“I think we can build a robotic development center that can put the students who are coming out of our STEM universities, our top tier schools,” he said. “We can put them to work locally, here. We can give them a reason to stay closer to home for those of you who have children who go off to school and then never come back because they prefer to be in urban areas.”

Buzzard thanked those responsible for inviting him to the luncheon. One of the things he talked about was the fact that it has become a lot more difficult to recruit young people into the U.S. Army.

“If you look at the 18 to 23-year-old demographic, only 23% of those are even eligible to serve in the U.S. Army,” he said. “That’s because, you know, the level of physical fitness isn’t there. They’re overweight. They haven’t done well enough academically on the entrance exam. They have a criminal record, and there’s mental health… a variety of things, which is kind of, you know, hard to believe.”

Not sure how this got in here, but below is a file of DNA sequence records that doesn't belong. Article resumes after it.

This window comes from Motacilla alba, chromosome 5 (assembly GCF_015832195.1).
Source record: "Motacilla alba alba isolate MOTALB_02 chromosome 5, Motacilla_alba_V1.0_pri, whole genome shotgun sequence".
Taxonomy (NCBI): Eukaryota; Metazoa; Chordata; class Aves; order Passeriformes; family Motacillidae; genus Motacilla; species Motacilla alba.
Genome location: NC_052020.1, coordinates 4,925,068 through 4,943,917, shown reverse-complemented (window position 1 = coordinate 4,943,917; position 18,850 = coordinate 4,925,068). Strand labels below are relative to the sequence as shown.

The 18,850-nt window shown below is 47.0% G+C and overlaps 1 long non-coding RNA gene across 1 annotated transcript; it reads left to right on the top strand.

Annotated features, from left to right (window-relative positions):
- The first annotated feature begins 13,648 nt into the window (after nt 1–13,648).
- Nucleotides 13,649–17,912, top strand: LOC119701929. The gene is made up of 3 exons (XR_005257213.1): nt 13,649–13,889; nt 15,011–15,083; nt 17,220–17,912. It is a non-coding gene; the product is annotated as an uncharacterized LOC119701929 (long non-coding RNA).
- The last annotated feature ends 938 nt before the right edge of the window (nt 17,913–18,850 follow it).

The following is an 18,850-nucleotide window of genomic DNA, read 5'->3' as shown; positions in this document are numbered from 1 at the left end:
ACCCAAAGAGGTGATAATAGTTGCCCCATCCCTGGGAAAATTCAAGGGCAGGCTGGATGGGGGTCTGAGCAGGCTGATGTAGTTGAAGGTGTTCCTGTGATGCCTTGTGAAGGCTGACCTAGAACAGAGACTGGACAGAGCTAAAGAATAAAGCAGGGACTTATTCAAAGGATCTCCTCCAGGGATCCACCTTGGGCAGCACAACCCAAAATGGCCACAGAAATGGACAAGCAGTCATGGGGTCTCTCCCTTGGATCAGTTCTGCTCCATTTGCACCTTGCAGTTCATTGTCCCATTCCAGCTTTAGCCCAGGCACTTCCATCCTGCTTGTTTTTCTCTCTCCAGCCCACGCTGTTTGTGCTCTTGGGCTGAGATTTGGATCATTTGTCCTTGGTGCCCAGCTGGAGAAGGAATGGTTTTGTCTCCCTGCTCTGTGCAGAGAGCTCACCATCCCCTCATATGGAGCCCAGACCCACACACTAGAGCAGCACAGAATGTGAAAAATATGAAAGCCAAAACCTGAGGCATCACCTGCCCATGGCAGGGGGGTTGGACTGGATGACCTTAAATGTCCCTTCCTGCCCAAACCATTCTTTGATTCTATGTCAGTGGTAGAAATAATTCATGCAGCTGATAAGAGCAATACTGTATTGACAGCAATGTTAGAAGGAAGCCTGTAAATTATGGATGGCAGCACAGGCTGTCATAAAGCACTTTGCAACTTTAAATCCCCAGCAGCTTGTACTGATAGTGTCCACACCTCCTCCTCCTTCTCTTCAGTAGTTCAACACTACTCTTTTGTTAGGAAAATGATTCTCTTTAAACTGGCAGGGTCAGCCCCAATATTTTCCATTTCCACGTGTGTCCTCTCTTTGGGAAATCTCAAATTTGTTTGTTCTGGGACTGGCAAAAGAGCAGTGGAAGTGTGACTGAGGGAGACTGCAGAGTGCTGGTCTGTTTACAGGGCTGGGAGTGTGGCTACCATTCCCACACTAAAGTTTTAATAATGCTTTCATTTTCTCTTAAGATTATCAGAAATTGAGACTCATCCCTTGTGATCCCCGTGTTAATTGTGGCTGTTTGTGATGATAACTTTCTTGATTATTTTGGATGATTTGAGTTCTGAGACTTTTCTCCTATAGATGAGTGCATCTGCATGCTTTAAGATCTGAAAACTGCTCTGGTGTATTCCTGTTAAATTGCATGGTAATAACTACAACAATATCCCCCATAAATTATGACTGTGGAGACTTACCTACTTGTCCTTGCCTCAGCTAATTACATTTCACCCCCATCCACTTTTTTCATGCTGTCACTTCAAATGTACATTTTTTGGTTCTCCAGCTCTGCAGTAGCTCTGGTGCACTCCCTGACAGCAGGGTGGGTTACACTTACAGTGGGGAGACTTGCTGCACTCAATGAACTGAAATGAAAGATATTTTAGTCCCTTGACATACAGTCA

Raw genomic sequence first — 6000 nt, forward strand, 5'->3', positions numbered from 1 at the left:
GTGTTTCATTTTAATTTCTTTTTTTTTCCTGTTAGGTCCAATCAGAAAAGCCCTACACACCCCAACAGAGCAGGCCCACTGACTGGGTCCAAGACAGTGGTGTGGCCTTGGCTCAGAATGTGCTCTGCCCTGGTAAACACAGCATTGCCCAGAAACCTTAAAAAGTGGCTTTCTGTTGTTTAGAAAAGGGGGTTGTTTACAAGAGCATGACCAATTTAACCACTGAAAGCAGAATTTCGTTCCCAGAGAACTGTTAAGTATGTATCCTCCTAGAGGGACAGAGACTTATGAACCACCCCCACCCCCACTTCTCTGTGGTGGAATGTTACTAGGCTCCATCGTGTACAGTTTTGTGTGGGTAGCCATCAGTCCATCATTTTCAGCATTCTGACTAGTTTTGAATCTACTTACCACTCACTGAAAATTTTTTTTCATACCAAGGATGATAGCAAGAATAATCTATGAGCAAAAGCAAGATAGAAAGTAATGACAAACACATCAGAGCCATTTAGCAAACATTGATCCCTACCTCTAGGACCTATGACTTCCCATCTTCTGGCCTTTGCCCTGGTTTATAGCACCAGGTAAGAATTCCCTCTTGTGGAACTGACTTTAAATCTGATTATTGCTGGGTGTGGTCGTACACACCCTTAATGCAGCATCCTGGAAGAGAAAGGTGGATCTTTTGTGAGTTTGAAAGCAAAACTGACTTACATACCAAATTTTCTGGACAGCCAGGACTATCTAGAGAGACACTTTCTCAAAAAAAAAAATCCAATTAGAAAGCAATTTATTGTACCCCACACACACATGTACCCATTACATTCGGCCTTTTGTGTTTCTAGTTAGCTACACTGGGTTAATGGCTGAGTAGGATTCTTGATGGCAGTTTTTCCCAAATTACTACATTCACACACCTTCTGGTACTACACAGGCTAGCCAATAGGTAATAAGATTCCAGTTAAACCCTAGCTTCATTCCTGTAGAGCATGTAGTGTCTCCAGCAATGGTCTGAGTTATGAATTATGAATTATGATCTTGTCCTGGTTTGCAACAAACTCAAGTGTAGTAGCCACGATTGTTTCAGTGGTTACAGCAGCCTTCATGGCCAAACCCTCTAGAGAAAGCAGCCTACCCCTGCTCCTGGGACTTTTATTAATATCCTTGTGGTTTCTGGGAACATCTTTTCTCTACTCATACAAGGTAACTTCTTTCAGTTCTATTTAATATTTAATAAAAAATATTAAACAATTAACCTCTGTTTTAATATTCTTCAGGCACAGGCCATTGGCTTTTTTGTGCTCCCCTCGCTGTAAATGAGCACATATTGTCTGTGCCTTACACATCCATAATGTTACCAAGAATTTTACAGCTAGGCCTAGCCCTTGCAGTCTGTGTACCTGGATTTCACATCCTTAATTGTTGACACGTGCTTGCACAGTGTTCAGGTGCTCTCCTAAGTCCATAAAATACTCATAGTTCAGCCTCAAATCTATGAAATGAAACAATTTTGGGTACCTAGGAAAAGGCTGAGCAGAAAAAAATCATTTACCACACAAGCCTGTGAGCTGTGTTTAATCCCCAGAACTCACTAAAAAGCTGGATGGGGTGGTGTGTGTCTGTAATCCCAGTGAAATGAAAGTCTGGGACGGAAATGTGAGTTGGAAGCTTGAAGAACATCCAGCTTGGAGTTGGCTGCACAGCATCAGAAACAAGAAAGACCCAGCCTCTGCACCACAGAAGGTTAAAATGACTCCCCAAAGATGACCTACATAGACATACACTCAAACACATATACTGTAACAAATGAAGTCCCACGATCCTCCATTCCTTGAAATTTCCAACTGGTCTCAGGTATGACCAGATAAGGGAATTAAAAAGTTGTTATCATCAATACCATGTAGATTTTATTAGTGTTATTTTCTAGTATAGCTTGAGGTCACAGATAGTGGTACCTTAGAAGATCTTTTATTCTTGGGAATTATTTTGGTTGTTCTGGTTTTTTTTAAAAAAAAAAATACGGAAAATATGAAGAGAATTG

Out of the 23% of young adults who are eligible to serve in the Army, Buzzard said only 9% have a propensity to serve.

“Now, part of this is driven by COVID and some of the impacts of being at home and our recruiters not being out and about in the same way,” he said. “But that mission has become a mission for everybody in uniform right now.”

Buzzard said an important part of recruiting is educating young adults on all that the military offers. He said the Army offers everything Generation Z wants as a demographic such as a sense of purpose, the opportunity to improve their skills and educational opportunities.

He called the recruiting issue a national security problem as well as a local economic one, since it prevents young people and their families from spending money in the area.